Leadville, life, & what’s next….

Leadville 100

Last weekend was the Leadville 100 MTB race.  Rebecca won the women’s category last year in pretty solid fashion and returned this year with a target on her back.  Todd and I loaded our motos in the back of his truck and made the trip down (or up) to Leadville to do all we could to help her defend her title.  The Leadville 100 course starts in the town of Leadville, which sits at over 10,000 ft., and goes up from there.  Taking photos and navigating to the various aid stations on the motos was a blast, not to mention quite a bit quicker than in a car.  We scoped out the course on Thursday and Friday figuring out the estimated arrival times at each spot and speculating about how the traffic might affect our times in getting from point to point.

The weather all week had been a mix of sun with afternoon showers and thunderstorms.  In fact, on Thursday there was a lot more rain than sun and things were downright nasty.  Friday however, the skies broke and the air dried out with the promise of more of the same for Saturday.  Friday evening we were treated to a phenomenal sunset as the sun dipped toward the horizon and lit up the bottoms of the clouds.  The shades of orange and red on display looked like fire in the sky and were absolutely beautiful.  In fact, it was so nice out that we laid on the back deck for a while after dark and saw several meteors from the tail end of the Perseid meteor shower.

Saturday morning, the skies were clear and the air was warmer than expected.  But, there was no time to chill out and soak it in as there was a race about to happen and it was “all business”.

Todd and I went down to the start, wished Reba well, and watched as some 1,300 racers lined up and rolled out for the start of a long day.  From there, we hopped on the motos and began leapfrogging along the course providing feeds and taking photos of all of the action.

Right from the start, Rebecca was riding a fast pace and at the first aid station was 2 minutes ahead of the estimated 8 Hr. pace.  The women’s record for the race was 7:58 and, at this point, she was on that same pace.  More importantly though, was the fact that Amanda Riley Carey was right on her wheel.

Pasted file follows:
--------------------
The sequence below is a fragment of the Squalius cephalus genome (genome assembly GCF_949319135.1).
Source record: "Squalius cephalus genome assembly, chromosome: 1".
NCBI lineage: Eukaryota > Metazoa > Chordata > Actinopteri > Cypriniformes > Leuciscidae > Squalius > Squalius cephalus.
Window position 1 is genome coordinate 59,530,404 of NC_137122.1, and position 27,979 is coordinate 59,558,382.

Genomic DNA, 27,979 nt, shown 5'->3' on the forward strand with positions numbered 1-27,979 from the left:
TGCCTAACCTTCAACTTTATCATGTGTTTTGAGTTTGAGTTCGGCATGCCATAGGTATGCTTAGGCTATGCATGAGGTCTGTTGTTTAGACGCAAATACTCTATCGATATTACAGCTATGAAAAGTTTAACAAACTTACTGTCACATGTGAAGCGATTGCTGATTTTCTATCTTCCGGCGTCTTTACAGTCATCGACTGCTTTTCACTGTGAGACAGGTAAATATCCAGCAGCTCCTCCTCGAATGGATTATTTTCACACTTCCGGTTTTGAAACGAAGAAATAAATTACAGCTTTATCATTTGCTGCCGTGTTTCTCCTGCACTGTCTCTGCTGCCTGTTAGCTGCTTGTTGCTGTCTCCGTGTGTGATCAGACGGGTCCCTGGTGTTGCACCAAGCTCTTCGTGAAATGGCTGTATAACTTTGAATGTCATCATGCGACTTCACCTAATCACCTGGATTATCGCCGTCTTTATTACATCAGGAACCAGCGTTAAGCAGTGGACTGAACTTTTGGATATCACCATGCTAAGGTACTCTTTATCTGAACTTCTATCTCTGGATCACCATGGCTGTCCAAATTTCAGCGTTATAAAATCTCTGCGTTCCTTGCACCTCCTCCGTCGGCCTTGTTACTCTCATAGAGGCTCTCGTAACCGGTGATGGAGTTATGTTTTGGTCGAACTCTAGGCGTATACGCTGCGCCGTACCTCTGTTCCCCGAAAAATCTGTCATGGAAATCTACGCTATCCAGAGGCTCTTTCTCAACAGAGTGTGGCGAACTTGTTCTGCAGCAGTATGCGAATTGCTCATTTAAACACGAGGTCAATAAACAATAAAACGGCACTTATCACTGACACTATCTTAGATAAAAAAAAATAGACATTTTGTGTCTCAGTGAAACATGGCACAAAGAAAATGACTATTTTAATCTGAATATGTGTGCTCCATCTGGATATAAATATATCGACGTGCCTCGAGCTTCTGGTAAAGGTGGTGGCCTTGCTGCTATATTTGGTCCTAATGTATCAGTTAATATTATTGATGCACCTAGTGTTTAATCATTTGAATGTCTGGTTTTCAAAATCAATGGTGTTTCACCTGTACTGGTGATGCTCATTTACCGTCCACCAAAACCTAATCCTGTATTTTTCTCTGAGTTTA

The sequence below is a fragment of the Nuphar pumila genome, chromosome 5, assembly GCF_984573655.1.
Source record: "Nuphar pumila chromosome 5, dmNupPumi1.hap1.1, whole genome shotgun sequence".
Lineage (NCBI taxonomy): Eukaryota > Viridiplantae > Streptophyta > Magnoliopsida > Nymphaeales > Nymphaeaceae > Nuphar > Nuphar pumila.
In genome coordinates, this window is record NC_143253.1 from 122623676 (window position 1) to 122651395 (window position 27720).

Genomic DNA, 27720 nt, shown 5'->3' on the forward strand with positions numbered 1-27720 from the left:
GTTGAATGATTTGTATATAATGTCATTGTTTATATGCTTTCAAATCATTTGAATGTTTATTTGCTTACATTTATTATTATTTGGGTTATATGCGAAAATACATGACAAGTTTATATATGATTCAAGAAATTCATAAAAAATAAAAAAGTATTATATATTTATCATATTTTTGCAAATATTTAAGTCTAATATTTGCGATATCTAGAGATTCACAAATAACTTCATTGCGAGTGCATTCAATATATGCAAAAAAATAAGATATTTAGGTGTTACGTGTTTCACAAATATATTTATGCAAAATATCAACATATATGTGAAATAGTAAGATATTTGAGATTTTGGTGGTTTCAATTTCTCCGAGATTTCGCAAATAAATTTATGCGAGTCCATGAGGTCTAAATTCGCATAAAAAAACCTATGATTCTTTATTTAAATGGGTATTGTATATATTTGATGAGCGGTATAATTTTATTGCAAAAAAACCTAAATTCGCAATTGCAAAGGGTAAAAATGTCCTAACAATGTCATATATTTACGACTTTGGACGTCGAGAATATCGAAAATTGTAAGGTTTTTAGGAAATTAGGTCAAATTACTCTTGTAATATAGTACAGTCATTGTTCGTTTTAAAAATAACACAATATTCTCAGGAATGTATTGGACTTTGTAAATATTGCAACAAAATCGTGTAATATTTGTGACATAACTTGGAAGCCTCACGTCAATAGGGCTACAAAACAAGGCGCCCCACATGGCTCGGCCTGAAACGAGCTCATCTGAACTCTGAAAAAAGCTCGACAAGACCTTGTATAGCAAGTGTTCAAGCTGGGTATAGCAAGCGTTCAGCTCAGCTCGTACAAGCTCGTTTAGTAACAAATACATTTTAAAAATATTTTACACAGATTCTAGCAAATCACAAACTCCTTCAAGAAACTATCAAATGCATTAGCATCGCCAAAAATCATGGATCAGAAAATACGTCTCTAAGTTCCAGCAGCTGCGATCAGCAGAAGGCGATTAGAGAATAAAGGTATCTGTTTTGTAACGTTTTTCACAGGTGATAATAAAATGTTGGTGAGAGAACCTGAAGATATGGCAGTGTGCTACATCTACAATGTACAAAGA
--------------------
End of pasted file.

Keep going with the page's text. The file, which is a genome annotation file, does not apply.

At the second aid station (roughly mile 40) Rebecca came through 3 minutes ahead of the 8 Hr. pace and still Amanda was sitting right on her wheel.  From this aid station, the course climbs roughly 10 miles (and 3,200 ft.) up to the turnaround point at Columbine Mine.  I knew that something would happen on this section, but wasn’t sure what.  I hoped that Rebecca, but feared that Amanda, would launch an attack here that could decide the race.

The course is an “out & back”, which means that the racers came back through the aid station at roughly mile 60, on their return.  I was stoked to see Reba coming through alone and looking pretty solid.  At this point, she was 12 minutes ahead of the 8 Hr. pace.  Before heading to the next aid station, I hung around to get the “split” between Reba and Amanda, which was now up to 10 minutes.

Coming through the last aid station at roughly mile 80, Reba was suffering with cramps, but had managed to up the pace and was now 14 minutes ahead of the 8 Hr. pace and 12 minutes ahead of Amanda.

From there, I went back to the finish line and waited.  Waiting sucks.  I don’t think I’ve ever been quite so nervous.  I concluded that the anxiety of “crewing” is much worse than the pain of actually racing.  When you crew, you have no control once your rider leaves the aid station.  You can’t prevent the unpredictable.  Ultimately, it’s this unknown that is the essence of sport.  That feeling that anything can happen and that anything is possible.  Still, that feeling is torturous when you’re on the sidelines.  At least when you’re competing, you are engaged and can have more of an influence on the outcome.